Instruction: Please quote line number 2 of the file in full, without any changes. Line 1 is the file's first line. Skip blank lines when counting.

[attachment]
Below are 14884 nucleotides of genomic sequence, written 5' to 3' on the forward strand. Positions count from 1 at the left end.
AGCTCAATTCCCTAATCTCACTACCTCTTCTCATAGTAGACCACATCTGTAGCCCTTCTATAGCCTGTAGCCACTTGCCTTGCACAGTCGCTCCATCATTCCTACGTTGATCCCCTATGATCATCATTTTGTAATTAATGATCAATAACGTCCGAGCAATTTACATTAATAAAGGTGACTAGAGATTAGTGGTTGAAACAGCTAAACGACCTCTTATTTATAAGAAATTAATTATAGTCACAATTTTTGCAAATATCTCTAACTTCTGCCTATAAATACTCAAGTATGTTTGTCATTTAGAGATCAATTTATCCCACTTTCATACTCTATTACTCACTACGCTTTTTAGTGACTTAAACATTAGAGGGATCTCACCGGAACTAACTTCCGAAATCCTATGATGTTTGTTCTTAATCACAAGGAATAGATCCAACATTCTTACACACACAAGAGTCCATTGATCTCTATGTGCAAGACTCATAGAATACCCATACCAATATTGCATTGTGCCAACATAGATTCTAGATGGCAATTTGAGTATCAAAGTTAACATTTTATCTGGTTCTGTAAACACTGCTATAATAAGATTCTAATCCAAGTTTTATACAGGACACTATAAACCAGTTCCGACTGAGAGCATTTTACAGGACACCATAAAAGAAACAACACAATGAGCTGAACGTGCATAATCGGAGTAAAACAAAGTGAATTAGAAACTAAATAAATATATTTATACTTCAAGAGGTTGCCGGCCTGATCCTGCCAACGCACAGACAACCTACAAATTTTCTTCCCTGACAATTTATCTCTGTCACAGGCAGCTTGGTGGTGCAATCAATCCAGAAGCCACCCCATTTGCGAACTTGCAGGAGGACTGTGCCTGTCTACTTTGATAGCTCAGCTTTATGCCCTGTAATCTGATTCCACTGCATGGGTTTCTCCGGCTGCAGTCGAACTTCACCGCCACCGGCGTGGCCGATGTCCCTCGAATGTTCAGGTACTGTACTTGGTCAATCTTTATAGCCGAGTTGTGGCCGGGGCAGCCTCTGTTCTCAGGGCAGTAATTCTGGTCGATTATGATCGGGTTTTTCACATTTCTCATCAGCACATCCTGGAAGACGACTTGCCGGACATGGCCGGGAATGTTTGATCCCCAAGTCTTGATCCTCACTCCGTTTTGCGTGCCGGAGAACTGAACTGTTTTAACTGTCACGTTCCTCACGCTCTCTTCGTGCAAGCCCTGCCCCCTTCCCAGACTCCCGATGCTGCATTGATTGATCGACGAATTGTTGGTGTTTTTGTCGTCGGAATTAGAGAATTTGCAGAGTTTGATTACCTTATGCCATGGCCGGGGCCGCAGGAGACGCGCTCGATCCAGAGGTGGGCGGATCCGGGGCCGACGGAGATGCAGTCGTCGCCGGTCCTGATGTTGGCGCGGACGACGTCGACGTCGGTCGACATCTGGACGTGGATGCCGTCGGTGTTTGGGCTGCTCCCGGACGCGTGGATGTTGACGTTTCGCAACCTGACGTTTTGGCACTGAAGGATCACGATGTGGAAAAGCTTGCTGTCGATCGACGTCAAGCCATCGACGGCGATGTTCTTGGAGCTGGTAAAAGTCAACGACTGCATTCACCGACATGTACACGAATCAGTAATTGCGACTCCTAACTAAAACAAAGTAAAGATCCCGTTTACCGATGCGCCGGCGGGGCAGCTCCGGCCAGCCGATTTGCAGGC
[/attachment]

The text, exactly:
AGCTCAATTCCCTAATCTCACTACCTCTTCTCATAGTAGACCACATCTGTAGCCCTTCTATAGCCTGTAGCCACTTGCCTTGCACAGTCGCTCCATCATTCCTACGTTGATCCCCTATGATCATCATTTTGTAATTAATGATCAATAACGTCCGAGCAATTTACATTAATAAAGGTGACTAGAGATTAGTGGTTGAAACAGCTAAACGACCTCTTATTTATAAGAAATTAATTATAGTCACAATTTTTGCAAATATCTCTAACTTCTGCCTATAAATACTCAAGTATGTTTGTCATTTAGAGATCAATTTATCCCACTTTCATACTCTATTACTCACTACGCTTTTTAGTGACTTAAACATTAGAGGGATCTCACCGGAACTAACTTCCGAAATCCTATGATGTTTGTTCTTAATCACAAGGAATAGATCCAACATTCTTACACACACAAGAGTCCATTGATCTCTATGTGCAAGACTCATAGAATACCCATACCAATATTGCATTGTGCCAACATAGATTCTAGATGGCAATTTGAGTATCAAAGTTAACATTTTATCTGGTTCTGTAAACACTGCTATAATAAGATTCTAATCCAAGTTTTATACAGGACACTATAAACCAGTTCCGACTGAGAGCATTTTACAGGACACCATAAAAGAAACAACACAATGAGCTGAACGTGCATAATCGGAGTAAAACAAAGTGAATTAGAAACTAAATAAATATATTTATACTTCAAGAGGTTGCCGGCCTGATCCTGCCAACGCACAGACAACCTACAAATTTTCTTCCCTGACAATTTATCTCTGTCACAGGCAGCTTGGTGGTGCAATCAATCCAGAAGCCACCCCATTTGCGAACTTGCAGGAGGACTGTGCCTGTCTACTTTGATAGCTCAGCTTTATGCCCTGTAATCTGATTCCACTGCATGGGTTTCTCCGGCTGCAGTCGAACTTCACCGCCACCGGCGTGGCCGATGTCCCTCGAATGTTCAGGTACTGTACTTGGTCAATCTTTATAGCCGAGTTGTGGCCGGGGCAGCCTCTGTTCTCAGGGCAGTAATTCTGGTCGATTATGATCGGGTTTTTCACATTTCTCATCAGCACATCCTGGAAGACGACTTGCCGGACATGGCCGGGAATGTTTGATCCCCAAGTCTTGATCCTCACTCCGTTTTGCGTGCCGGAGAACTGAACTGTTTTAACTGTCACGTTCCTCACGCTCTCTTCGTGCAAGCCCTGCCCCCTTCCCAGACTCCCGATGCTGCATTGATTGATCGACGAATTGTTGGTGTTTTTGTCGTCGGAATTAGAGAATTTGCAGAGTTTGATTACCTTATGCCATGGCCGGGGCCGCAGGAGACGCGCTCGATCCAGAGGTGGGCGGATCCGGGGCCGACGGAGATGCAGTCGTCGCCGGTCCTGATGTTGGCGCGGACGACGTCGACGTCGGTCGACATCTGGACGTGGATGCCGTCGGTGTTTGGGCTGCTCCCGGACGCGTGGATGTTGACGTTTCGCAACCTGACGTTTTGGCACTGAAGGATCACGATGTGGAAAAGCTTGCTGTCGATCGACGTCAAGCCATCGACGGCGATGTTCTTGGAGCTGGTAAAAGTCAACGACTGCATTCACCGACATGTACACGAATCAGTAATTGCGACTCCTAACTAAAACAAAGTAAAGATCCCGTTTACCGATGCGCCGGCGGGGCAGCTCCGGCCAGCCGATTTGCAGGC